Provide a suitable rule name, I have used Publish Certificate Revlocations Lists as shown below:Select Allow
Select Publish a single Web site of load balancer. Alternativelly, if you plan to have several web servers hosting the CRLs select the Publish a server farm of load balanced Web servers option.
Select Use non-secured connections to connect to the published Web server or server farm
In the Internal site name field, enter the Fully Qualified Domain Name(FQDN) of the web server that hosts the CRLs. If this name is not fully resolveable by ISA Server, you will need to add the correct computer name or IP address in the second input field.
At this stage, leave the Path (optional) input field blank; we will amend this part of the rule later.
Enter the external FQDN which will be included within the CRL field of issued certificates. Using the WSSRA example, this would be dp1.pki.contoso.com, however in our example this is pki.msfirewall.org.uk
On the Select Web Listener page, click New...
Enter an appropraite name for the web listener. I have used CRL Listener (Internet Anonymous)
Select Do not require SSL secured connections with clients
Tick the External network and then click Select IP Addresses...
Please Note: If you are using a Single Network Adapter ISA Server (unihomed) you will need to select the Internal network object, as opposed to the External network object.Select Specified IP addresses on the ISA Server computer in the selected network and then choose the appropriate available IP address followed by Add >
Select No Authentication from the drop down box.
Click Next when returned to the Select Web Listener page and ensure that the Web listener drop down box shows CRL Listener (Internet Anonymous) listener, or the alternate name used during creation. Select No delegation, and client cannot authenticate directly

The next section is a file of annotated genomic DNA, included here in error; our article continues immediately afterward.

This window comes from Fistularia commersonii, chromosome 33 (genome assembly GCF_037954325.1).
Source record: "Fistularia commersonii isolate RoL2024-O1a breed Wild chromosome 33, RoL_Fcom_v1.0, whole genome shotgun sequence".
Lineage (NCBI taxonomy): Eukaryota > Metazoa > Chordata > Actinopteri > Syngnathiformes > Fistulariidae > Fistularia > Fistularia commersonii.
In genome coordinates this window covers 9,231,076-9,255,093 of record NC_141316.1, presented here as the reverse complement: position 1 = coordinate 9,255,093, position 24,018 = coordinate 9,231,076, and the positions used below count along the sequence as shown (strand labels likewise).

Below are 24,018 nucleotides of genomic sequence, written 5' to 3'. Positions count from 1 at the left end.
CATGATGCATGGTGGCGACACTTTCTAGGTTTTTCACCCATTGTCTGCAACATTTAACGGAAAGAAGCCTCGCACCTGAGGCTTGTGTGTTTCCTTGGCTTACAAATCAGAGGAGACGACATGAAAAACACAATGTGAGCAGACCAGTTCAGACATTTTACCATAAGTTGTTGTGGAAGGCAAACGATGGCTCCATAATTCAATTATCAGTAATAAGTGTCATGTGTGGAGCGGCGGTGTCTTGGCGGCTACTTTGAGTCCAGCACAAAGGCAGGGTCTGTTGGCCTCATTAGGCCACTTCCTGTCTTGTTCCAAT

Click Finish to complete the New Web Publishing Rule Wizard
Once complete, you should have a newly created rule in your Firewall Policy window.
Highlight the newly create rule and right-click to select Properties, followed by the Paths tab. As can be seen below, I have manully defined the Internal Path as /pki/* based upon the assumption that the pki virtual directory only contains CRL files.
However, if this is not the case, it is recommended to modify the paths entries to reference individual files, as opposed to all files in the pki virtual directory. An example of this is shown below using specific entries for the required CRL files.
Correcttion! - The internal path in the screenshot above should be /issuingca+.crl and not /issuingca.crl+. I will correct the screenshot in due course.
Both options will work equally as well, but in the event that the pki virtual directory contains files which you do not want to be published, then it is recommended to use specific file name entries to provide better security.
Once the paths entry has been defined, all that needs to be done is click OK and then apply the changes using the Apply button located above the firewall policy, to commit the new rule.
In order to test access to the CRLs, you can type the full CRL address directly into your web browser (e.g. http://pki.msfirewall.org.uk/pki/rootca.crl) and you should be prompted with an option to open or save the CRL file.
With a working rule in place, we will look at providing more advanced security in Part 2 with the addition of the HTTP filter, which I am quite keen on if you hadn't gathered by now!